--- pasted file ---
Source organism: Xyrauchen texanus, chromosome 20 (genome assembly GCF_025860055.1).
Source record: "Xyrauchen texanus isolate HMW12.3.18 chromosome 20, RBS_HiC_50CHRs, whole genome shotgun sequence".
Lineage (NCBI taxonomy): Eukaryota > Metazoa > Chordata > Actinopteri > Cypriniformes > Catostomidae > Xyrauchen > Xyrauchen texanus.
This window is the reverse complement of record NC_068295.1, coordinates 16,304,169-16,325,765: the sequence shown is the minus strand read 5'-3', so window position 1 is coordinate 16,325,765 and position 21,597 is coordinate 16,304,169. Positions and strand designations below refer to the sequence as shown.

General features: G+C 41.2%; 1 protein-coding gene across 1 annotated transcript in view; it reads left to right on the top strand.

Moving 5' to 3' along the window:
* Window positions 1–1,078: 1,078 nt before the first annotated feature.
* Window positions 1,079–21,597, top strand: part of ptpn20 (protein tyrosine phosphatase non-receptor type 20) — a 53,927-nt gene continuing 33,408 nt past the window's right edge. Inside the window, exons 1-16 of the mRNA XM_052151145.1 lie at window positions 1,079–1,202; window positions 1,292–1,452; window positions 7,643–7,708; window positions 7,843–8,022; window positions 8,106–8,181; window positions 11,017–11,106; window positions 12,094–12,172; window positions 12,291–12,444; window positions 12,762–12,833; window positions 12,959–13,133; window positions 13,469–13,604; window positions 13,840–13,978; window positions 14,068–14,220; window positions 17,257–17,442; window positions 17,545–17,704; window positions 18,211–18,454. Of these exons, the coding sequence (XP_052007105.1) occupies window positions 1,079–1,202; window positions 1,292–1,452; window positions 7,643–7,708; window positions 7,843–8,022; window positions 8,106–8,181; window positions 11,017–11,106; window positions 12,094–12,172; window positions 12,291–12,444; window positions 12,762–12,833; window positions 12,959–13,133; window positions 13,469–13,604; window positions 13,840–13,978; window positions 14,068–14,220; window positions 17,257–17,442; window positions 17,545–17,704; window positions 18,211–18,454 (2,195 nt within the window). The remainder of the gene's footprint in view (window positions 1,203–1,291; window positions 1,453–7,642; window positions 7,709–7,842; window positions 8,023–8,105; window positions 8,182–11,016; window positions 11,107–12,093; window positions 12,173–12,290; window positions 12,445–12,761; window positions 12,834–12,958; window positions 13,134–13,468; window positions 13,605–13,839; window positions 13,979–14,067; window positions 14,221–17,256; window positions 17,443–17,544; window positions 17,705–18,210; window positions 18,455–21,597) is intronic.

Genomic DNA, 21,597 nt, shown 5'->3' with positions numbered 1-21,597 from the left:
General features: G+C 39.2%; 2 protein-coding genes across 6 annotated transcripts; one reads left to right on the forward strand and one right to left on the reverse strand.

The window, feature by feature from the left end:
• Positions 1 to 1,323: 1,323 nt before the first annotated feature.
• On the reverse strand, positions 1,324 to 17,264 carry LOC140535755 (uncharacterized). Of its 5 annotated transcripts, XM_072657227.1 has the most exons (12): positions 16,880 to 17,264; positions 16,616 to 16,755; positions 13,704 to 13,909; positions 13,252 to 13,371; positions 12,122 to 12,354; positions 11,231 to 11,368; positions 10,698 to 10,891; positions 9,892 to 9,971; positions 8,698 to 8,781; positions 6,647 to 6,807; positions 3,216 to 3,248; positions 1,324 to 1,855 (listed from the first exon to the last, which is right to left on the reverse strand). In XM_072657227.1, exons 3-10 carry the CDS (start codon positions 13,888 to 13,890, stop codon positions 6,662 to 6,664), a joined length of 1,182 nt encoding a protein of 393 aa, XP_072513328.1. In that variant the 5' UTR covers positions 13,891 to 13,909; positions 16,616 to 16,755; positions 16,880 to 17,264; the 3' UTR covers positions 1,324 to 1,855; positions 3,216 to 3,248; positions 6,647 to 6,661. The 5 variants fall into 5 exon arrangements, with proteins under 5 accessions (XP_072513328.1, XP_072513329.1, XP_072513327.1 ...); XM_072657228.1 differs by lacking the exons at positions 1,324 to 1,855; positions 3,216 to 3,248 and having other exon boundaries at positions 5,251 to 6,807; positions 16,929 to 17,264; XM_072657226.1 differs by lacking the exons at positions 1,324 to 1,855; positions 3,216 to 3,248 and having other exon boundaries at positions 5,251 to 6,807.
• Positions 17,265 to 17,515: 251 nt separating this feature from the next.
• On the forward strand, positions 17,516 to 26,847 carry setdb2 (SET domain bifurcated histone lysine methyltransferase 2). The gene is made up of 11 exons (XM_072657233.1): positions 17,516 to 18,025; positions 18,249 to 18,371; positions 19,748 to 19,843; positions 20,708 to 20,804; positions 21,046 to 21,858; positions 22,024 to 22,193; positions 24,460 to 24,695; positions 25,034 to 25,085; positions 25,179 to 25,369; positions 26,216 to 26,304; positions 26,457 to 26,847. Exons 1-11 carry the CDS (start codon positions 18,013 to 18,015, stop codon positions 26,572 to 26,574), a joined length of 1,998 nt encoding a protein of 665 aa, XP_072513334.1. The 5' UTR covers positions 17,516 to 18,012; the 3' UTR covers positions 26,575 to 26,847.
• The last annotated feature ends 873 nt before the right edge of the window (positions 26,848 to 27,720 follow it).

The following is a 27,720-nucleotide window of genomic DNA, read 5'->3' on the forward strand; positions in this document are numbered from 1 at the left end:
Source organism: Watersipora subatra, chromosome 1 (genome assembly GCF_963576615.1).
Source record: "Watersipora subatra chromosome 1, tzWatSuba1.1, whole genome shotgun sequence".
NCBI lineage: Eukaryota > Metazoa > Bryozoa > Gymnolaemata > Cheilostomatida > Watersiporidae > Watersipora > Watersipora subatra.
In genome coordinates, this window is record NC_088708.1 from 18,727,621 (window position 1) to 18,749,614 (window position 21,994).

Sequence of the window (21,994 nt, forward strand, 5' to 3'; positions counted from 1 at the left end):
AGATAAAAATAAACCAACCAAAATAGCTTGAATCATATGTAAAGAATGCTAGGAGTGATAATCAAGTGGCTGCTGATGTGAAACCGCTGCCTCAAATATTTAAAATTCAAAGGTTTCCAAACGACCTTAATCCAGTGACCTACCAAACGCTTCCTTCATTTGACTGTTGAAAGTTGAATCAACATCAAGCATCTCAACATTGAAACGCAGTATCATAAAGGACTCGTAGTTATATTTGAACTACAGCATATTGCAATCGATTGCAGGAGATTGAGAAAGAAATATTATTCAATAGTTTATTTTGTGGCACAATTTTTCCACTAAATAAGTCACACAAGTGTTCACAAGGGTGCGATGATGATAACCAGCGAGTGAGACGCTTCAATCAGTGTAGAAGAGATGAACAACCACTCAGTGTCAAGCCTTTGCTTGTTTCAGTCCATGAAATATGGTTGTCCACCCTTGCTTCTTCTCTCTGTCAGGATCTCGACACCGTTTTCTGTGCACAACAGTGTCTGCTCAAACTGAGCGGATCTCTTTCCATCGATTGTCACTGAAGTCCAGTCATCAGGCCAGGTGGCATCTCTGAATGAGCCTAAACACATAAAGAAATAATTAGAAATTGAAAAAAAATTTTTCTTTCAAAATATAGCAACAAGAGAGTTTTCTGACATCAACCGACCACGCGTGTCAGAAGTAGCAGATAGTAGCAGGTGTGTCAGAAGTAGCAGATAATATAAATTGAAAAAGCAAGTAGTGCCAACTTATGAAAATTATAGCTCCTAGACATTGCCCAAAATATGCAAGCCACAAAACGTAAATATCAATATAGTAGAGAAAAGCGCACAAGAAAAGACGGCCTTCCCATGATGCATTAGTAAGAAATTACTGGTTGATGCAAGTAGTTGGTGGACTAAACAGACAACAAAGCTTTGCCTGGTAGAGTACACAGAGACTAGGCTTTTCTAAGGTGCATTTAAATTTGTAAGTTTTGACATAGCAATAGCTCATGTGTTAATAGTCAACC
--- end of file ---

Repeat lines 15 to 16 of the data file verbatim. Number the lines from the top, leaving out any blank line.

• On the forward strand, positions 17,516 to 26,847 carry setdb2 (SET domain bifurcated histone lysine methyltransferase 2). The gene is made up of 11 exons (XM_072657233.1): positions 17,516 to 18,025; positions 18,249 to 18,371; positions 19,748 to 19,843; positions 20,708 to 20,804; positions 21,046 to 21,858; positions 22,024 to 22,193; positions 24,460 to 24,695; positions 25,034 to 25,085; positions 25,179 to 25,369; positions 26,216 to 26,304; positions 26,457 to 26,847. Exons 1-11 carry the CDS (start codon positions 18,013 to 18,015, stop codon positions 26,572 to 26,574), a joined length of 1,998 nt encoding a protein of 665 aa, XP_072513334.1. The 5' UTR covers positions 17,516 to 18,012; the 3' UTR covers positions 26,575 to 26,847.
• The last annotated feature ends 873 nt before the right edge of the window (positions 26,848 to 27,720 follow it).